In Slaughterhouse Five, we find a novel written by the late Kurt Vonnegut, a Gerrman-American writer.The main character is Billy Pilgrim, who time travels between his various realities.
In Stuart Weir’s world this past weekend, we went from the Arena with better appreciation of the events and the athletes. We travel around the stadium, and see event after event, regardless of the time of day.
In this column, Stuart provides some of the background fom which events can be better appreciated. We thank him for his insights into Glasgow 2019.
A brilliant European Indoor Championships came to a spectacular end, with high quality athletics. The Sunday night program consisted of nine individual finals, the climax of the heptathlon and two relays. But you could not have written the script better! My only criticism of the evening was that there were often two or more events taking place simultaneously so that it was hard to take in everything that was happening.
Many of these events will be the subject of separate posts but let me try to give an overall summary. There were brilliant and world class field events – particularly the absorbing contest in the women’s long jump and pole vault. On the track there were two superb 800 metre races and the long awaited 1500 races. We saw shocks as Olympic champions, defending European champions and other star performers were beaten.
The one favorite who did not let down the sell-out Scottish crowd was Laura Muir who was as majestic in winning the 1500m as she had been in the 3000m. Muir is not only British, she is Scottish and an adopted Glaswegian. More than once this week she has expressed surprise at the level of noise in the arena and the depth of feeling towards her. That, she admitted, had added to her pressure but she rose to the occasion. She set a record as the only person ever to defend two titles successfully in the event.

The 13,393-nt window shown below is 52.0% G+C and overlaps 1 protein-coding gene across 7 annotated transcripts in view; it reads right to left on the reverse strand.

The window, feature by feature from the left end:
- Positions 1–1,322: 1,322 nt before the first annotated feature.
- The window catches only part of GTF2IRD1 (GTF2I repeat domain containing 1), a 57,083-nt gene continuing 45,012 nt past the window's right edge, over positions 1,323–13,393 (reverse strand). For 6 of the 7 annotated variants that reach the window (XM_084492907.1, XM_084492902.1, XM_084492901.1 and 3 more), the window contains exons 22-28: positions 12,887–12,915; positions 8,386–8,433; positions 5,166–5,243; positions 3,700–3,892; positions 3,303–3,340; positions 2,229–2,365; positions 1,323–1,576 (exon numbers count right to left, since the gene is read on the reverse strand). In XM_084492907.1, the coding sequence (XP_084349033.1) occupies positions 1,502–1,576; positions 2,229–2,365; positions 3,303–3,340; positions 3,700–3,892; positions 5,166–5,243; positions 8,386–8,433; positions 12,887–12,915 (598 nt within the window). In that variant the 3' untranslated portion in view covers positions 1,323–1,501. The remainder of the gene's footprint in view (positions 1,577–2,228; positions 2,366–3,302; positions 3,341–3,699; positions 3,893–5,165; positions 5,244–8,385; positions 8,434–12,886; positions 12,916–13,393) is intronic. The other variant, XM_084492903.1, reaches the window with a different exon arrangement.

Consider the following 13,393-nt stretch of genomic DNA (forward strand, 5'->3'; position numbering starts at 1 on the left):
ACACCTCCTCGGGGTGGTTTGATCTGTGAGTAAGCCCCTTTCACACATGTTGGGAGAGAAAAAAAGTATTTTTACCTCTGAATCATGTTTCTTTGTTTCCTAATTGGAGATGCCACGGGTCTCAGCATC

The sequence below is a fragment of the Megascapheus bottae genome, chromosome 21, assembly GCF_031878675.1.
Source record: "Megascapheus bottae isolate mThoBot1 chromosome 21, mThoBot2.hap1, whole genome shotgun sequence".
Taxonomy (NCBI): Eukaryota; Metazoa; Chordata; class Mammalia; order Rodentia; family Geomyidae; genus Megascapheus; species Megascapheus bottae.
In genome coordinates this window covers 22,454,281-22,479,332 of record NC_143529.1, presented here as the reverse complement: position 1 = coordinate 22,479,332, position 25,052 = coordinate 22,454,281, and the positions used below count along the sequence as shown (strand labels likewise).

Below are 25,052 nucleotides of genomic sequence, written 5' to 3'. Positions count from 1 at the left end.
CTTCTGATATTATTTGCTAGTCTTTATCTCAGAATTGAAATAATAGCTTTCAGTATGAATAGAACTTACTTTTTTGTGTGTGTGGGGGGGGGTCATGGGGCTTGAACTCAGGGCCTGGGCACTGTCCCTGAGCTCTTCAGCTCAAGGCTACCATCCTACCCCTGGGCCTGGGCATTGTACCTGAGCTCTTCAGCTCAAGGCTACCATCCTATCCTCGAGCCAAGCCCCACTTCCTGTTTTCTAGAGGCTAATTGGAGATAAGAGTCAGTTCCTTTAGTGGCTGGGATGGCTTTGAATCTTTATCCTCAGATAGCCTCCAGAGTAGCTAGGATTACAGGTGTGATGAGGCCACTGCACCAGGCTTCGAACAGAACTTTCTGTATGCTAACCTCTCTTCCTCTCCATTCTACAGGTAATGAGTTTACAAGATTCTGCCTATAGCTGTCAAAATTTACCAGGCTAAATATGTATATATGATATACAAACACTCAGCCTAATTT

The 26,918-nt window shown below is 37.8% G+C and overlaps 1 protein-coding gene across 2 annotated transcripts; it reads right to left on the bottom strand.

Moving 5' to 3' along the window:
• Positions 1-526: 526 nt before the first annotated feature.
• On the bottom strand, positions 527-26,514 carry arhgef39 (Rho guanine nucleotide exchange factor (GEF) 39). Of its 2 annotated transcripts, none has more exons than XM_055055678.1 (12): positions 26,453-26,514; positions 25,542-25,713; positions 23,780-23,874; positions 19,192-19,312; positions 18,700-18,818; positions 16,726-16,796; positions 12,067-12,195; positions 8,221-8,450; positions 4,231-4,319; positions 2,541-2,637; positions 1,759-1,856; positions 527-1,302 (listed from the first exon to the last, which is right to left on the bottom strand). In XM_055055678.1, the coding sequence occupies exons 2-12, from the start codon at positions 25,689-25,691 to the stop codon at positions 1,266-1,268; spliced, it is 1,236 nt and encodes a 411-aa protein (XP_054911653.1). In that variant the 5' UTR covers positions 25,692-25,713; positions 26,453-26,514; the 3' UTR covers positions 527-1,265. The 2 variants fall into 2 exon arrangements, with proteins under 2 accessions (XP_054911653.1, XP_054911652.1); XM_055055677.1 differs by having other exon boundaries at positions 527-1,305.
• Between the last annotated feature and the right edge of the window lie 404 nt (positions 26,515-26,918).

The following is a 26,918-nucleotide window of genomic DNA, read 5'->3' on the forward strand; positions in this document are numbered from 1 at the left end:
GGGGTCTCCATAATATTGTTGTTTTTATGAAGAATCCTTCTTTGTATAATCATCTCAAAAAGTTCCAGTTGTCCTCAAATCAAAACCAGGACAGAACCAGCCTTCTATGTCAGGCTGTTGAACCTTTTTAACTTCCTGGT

The 4 by 400 relay is the traditional last event and is generally regarded as one of the most exciting events in the program. The excitement is multiplied indoors, where the short track makes overtaking a bit more tricky. And it just seemed so right to see a Scottish athlete, Eilidh Doyle, anchor the British woman to a silver medal in the final event of the weekend.
A commendation too for the officials. At this event in Belgrade two years ago the starter had a nightmare with so many false starts, faulty starts, disqualifications, reinstatements and runners running under protest. At the World Indoors in Birmingham last year we had far too many disqualifications for lane infringements – including the farcical race were all runners were disqualified. In Glasgow 2019, the officials got it right. The emphasis was on the athletes not on the officials.
The next European Indoors will be in Torun in Poland in 2021. So, appropriately, tonight’s program included the handing over of the European Athletics flag from Glasgow to the president of European athletics so that he could hand it to the representative of Torun. We are good at ceremony in Britain so the flag was duly carried by a man pretending to be a dog (ie dressed in the mascot’s costume) and presented to the president. The ceremony was spoiled only when the Polish representative was a man in a suit who are clearly not received a memo saying that he was to come in fancy dress.
The crowd’s enjoyment of a magnificent evening was in no way spoiled by seeing the host country collect another six medals, taking them to 12, more than Britain has ever won at the European indoors. Britain topped the medal table in terms of quantity but was second on the official medal table behind Poland who had seven medals but five of them gold, compared to Britain with only four gold out of twelve. That 25 of the 49 nations gained at least one medal was also very satisfactory.